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The Heat feel like they need one more player to have a chance to contend in the East. Erik Spoelstra had the team within a game of making the playoffs, which is an incredible accomplishment when you consider that Miami was 10-31 through its first 41 games. Add a piece around Goran Dragic and Hassan Whiteside, bring back Dion Waiters, and let's see what happens.
The Timberwolves need to spend some time in the film room and learn Tom Thibodeau's defensive schemes so they can better execute them next season. Minnesota may have disappointed some in terms of its win total, but finishing tied for 26th in defensive efficiancy had to drive Thibs nuts.
This might also be the time to trade Ricky Rubio, after he finally showed a little bit of an ability to shoot the ball in the second half of the season.
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New Orleans Pelicans
The Pelicans finally added a major piece next to Anthony Davis, and while no one was surprised that New Orleans couldn't figure out how to best utilize its All-Star big men together with so little practice time available in the middle of the regular season, the offseason should provide the perfect opportunity to add complementary pieces around Davis and DeMarcus Cousins and put better a game plan into place.
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New York Knicks
The Knicks need to resolve any tension with Carmelo Anthony well before next season begins. No more trade rumors swirling around all year, and no more cryptic comments from Phil Jackson to try to force Anthony out.
Carmelo has a no-trade clause and is not about to leave New York unless a new situation is just right. One way or another, he and Jackson must come to an understanding for the Knicks to have any chance at a successful 2018 season.
It's fair to say that the Magic need a new GM after Rob Hennigan has failed to produce in his five years on the job. The recent maneuvers to deal Victor Oladipo for Serge Ibaka, and then Ibaka for almost nothing were just the icing on the cake for an Orlando team that's missed the playoffs for five years straight.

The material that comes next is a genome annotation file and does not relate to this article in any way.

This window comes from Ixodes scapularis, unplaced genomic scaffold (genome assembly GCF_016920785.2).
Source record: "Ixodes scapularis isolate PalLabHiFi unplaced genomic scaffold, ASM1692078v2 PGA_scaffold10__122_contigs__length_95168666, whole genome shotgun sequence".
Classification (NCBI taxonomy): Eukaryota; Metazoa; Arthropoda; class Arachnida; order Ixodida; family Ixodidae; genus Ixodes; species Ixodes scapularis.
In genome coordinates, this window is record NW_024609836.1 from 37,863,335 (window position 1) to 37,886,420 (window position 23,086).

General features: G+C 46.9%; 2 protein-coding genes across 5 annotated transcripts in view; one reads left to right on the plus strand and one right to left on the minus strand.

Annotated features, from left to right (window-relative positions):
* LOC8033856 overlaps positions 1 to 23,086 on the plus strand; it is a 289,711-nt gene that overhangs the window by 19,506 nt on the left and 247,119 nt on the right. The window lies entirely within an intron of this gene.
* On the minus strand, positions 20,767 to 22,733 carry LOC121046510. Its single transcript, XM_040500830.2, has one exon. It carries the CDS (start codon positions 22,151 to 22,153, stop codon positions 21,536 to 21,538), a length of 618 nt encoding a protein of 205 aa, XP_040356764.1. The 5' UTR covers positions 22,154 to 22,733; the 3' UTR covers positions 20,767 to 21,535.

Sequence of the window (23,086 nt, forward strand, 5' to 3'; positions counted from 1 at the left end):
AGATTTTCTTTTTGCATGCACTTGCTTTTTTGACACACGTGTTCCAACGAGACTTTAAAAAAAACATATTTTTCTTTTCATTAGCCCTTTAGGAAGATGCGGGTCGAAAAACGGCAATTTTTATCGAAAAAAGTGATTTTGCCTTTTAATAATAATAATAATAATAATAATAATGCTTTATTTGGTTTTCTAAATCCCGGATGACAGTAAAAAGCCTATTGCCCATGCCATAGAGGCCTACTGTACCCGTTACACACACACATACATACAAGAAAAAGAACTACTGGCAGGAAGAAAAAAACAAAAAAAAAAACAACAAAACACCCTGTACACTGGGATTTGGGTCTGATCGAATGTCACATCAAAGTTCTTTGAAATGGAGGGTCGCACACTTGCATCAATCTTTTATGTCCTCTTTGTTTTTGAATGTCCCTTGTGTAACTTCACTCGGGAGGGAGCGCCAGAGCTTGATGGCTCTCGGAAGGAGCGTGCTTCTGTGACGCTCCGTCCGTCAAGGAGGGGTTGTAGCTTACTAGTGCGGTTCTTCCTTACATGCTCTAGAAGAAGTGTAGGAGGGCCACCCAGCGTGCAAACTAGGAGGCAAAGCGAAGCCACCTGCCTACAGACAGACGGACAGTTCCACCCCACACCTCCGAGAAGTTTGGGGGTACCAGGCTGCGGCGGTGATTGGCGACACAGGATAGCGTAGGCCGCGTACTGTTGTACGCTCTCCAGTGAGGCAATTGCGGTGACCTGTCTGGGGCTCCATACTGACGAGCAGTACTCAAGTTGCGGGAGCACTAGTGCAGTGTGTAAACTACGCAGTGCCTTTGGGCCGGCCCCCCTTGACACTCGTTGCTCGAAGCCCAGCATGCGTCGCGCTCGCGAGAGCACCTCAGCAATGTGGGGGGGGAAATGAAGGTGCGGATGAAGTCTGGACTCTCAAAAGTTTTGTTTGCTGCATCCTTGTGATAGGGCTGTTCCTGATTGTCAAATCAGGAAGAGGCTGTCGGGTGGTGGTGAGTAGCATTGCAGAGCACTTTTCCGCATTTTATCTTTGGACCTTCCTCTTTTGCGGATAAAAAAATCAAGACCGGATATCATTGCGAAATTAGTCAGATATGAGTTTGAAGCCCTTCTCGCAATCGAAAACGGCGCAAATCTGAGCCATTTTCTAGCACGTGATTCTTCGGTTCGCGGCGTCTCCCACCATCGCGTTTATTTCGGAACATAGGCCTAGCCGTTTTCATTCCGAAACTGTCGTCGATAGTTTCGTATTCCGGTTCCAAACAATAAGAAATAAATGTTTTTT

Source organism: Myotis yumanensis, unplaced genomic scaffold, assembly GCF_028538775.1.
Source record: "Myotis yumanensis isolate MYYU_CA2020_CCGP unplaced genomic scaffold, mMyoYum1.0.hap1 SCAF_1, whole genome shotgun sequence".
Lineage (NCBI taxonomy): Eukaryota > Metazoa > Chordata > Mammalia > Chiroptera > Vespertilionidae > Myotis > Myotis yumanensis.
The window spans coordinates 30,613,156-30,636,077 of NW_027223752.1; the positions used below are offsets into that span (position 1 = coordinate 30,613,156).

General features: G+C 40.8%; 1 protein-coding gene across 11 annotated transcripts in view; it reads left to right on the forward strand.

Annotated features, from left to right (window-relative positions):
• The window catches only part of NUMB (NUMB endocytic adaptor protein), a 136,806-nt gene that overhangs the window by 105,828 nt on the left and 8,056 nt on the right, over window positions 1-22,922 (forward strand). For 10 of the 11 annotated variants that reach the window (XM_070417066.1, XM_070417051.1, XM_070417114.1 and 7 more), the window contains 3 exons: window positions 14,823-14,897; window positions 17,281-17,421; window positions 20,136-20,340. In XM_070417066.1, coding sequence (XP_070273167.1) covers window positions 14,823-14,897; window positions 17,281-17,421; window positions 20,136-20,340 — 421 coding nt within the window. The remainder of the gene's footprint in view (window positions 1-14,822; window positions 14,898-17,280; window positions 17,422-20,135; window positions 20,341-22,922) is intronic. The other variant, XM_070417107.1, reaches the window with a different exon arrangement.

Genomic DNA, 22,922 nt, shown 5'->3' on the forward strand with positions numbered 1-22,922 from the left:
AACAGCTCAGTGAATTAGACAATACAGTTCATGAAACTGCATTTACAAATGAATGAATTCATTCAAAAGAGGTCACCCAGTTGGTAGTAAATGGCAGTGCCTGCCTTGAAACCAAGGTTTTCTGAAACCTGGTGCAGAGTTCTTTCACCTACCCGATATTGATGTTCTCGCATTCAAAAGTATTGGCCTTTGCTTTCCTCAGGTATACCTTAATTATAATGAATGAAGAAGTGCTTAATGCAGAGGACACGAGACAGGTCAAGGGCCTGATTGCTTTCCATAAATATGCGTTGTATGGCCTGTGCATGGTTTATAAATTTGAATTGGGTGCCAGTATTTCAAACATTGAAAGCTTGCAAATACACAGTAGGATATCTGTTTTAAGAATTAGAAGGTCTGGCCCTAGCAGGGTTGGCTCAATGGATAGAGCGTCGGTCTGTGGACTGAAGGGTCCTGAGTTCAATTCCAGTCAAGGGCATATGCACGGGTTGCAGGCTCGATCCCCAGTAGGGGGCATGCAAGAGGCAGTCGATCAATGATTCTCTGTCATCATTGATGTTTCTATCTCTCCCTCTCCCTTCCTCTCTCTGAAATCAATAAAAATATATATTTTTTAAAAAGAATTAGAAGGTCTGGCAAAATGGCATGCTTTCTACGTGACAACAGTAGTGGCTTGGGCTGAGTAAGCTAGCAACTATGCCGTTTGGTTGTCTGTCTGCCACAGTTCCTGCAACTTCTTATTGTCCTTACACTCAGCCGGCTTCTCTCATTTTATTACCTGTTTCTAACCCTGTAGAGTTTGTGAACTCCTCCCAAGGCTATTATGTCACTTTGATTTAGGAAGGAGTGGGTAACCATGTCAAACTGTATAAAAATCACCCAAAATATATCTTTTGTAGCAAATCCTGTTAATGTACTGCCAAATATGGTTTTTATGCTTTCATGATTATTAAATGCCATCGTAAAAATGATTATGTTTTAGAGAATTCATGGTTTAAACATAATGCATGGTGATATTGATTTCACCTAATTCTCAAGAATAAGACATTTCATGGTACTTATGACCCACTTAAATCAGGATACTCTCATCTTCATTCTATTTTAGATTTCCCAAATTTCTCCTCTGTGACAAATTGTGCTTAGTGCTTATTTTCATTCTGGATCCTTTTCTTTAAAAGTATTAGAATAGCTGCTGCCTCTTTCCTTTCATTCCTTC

The Sixers need their young talent to be healthy enough to play as close to 82 games as possible in order to begin to turn things around. Joel Embiid was amazing this season but was limited to just 31 games. And Ben Simmons missed the entire season with a foot injury, though he's recently been cleared for 5-on-5 action.
Adding a veteran free agent to the core of young talent would be simply a bonus.
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The Suns still have young guys who need to develop, but they took major strides in accomplishing that this season. Devin Booker and Marquese Chriss are legitimate pieces for the future, and veterans Eric Bledsoe and Tyson Chandler remain in the fold. One more experienced player who can contribute at both ends of the floor could push Phoenix back into the playoff race next season.
More than anything else, the Kings need a plan. They finally traded DeMarcus Cousins but did so two years too late and were forced to take pennies on the dollar in return as a result. Ownership needs to pick a course and stay with it, otherwise Sacramento will continue to be the league's worst-run franchise and will miss the playoffs for the 12th straight season next year.